If someone were to ever write a book chronicling my adventures in India, this would be the chapter on Manali (a resort town in northern India):
Kent was surprised by Manali. He thought it would be a mountain town similar to Mcleod-Ganj. Later, he found out that the town was already at 2000 metres, which is the same as the other hill stations he had been to. The town itself doesn't have much to offer, Kent observed. Full of resorts, an endless number of tourists, and the ubiquitous odour that is diesel exhaust. Combined, these make for an unpleasant experience.
That was until a journey to 4000 metres was conjured up. Our adventurer had never been that high before, or at least as far as his memory served him. Nonetheless, this was something that needed to be done. Clean, albeit thin, air was the order of the day.
A jeep was needed for the 52 km journey to Rohtang pass - the 4000 metre pass that dwarfs anything Canada has to offer. "He used to think that the Salmo-Creston pass was high...not anymore."
The jeep wove its way up mountain after mountain, avoided oncoming buses, and skirted its way across parts of the road that had been washed out. Kent was surprised at how many streams just went across the road. "It's only a matter of time before something bad happens," remarked one of the trainees.
The air was getting thinner, heads lighter, and breathing deeper as they made their way up to 13,000 feet. At the top, there was the usual bustle of activity that comes with a tourist spot in India - food and drink stands, horse rides, etc. Unimpressed, Kent took off to find what he was really looking for...the Himalayas.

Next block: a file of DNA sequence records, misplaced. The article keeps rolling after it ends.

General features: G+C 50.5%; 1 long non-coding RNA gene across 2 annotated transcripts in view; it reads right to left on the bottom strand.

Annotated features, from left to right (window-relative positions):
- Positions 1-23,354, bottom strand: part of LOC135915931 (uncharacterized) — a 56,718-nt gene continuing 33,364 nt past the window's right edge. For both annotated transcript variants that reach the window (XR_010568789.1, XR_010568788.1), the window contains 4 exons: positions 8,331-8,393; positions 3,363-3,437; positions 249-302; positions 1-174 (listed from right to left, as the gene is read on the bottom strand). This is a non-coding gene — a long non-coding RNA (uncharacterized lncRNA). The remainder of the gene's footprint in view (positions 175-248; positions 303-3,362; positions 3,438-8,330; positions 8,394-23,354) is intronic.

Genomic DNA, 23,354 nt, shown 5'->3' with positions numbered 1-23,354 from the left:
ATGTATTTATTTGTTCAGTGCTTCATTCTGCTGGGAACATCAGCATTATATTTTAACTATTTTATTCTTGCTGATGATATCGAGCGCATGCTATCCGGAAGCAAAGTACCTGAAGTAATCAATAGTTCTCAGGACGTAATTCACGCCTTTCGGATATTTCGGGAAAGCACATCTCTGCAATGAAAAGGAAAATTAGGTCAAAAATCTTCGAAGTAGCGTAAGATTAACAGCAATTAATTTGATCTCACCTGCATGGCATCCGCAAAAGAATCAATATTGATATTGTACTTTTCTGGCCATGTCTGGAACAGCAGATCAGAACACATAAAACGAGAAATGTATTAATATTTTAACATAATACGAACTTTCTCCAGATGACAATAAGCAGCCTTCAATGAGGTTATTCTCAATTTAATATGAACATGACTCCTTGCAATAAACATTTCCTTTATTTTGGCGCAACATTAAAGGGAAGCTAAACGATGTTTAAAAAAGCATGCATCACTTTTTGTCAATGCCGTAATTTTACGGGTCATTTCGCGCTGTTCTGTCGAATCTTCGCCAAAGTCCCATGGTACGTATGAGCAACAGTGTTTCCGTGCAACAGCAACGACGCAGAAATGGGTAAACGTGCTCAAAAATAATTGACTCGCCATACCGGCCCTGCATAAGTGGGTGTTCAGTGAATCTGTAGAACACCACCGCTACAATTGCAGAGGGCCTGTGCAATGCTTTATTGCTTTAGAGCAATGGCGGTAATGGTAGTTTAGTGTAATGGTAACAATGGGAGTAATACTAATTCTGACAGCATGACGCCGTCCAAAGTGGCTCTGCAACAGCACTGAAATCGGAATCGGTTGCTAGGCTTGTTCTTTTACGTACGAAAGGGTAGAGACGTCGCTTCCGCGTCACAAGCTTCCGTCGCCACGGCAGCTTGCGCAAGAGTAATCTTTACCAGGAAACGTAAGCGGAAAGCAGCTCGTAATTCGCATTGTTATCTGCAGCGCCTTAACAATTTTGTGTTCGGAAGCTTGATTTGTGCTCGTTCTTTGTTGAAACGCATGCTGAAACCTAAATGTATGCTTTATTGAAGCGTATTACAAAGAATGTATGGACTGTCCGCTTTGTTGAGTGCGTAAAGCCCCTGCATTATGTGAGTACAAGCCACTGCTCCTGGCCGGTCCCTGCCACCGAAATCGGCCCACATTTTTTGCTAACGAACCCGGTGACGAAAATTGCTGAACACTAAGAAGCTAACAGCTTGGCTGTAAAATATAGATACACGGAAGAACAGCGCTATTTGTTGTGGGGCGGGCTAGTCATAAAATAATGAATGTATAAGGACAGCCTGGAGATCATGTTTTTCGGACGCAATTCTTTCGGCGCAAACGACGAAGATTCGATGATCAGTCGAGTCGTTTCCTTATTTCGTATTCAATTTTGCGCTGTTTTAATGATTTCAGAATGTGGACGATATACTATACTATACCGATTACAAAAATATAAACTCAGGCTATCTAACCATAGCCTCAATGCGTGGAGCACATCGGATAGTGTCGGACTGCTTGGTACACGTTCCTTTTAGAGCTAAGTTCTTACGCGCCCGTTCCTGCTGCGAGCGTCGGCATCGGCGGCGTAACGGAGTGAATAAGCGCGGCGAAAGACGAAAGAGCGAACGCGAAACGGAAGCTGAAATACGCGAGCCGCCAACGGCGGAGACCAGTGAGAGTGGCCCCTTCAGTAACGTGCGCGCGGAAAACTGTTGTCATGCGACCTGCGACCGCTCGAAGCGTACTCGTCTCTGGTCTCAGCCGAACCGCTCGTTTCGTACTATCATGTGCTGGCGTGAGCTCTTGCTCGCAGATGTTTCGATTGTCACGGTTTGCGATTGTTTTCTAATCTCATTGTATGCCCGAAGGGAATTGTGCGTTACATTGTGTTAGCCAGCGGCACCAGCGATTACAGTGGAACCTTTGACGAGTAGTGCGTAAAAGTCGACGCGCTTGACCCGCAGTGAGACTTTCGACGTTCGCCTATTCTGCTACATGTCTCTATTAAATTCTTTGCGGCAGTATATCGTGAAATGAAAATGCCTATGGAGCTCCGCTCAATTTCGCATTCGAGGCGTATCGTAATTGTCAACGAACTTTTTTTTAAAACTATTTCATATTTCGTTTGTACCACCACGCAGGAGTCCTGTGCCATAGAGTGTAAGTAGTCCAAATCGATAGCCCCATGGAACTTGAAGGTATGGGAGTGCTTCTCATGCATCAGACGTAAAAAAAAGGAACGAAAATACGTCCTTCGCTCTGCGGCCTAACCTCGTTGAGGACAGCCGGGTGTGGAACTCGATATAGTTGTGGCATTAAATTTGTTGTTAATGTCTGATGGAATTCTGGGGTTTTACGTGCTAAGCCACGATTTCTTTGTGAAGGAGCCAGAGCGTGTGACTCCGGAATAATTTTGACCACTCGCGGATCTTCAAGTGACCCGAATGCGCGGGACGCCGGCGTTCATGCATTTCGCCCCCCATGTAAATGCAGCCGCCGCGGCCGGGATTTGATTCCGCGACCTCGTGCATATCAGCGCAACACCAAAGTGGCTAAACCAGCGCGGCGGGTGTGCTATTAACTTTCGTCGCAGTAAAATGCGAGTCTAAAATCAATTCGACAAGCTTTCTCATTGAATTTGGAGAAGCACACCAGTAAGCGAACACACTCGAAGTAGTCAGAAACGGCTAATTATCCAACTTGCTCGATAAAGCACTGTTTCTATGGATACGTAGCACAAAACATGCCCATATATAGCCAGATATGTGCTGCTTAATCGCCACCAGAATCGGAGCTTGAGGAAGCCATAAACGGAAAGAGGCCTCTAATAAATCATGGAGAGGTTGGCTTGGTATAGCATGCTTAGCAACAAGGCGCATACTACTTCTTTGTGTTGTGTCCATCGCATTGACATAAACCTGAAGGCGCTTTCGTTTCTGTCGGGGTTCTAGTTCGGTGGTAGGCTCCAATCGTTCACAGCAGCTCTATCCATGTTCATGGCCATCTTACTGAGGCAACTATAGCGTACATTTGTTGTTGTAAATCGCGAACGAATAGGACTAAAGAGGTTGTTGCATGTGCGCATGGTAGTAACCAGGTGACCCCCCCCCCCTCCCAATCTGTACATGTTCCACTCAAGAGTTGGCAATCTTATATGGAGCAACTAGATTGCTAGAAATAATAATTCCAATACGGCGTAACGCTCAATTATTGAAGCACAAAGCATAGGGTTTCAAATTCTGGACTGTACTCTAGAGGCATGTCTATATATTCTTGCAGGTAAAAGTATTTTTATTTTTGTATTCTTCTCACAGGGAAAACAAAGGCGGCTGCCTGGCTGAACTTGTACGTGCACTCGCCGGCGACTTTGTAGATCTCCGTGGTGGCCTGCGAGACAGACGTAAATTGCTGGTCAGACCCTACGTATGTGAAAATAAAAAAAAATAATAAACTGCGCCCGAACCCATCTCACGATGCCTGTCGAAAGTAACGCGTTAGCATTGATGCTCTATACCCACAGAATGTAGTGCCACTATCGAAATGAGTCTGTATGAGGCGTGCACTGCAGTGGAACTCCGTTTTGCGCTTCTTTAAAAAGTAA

As he stood in front of the most impenetrable natural fortress in the world, he could not help but remember the people that had crossed this frontier to escape persecution. He is talking, of course, about the Tibetan people escaping Chinese brutality. Then it all became clear. Any problems or complaints Kent had were as trivial as deciding which tie to wear because there were people out there that had to cross this seemingly impossible mountain range in order to gain a fraction of the freedom he had. Then he thought, "Could I have done that? Could any of the people I know have done that?" The answer was an overwhelming "No."
"So what is the point of complaining? Who cares if you were stuck in traffic or the food didn't taste good?" A great remark from one of the trainees. And no doubt true in every sense of the word.
Our adventurer had been noticing the abundancy of flat rocks and had decided that he was going to build an inukshuk. And there he was, standing at 13,000 ft in a country on the other side of the world, building an inukshuk. Albeit small, a sense of patriotism came over Kent like never before - even more so than when Donovan Bailey won gold at the 1996 Atlanta Olympics. It would be an understatement to say that Kent could've stayed up there for days - it was just that relaxing.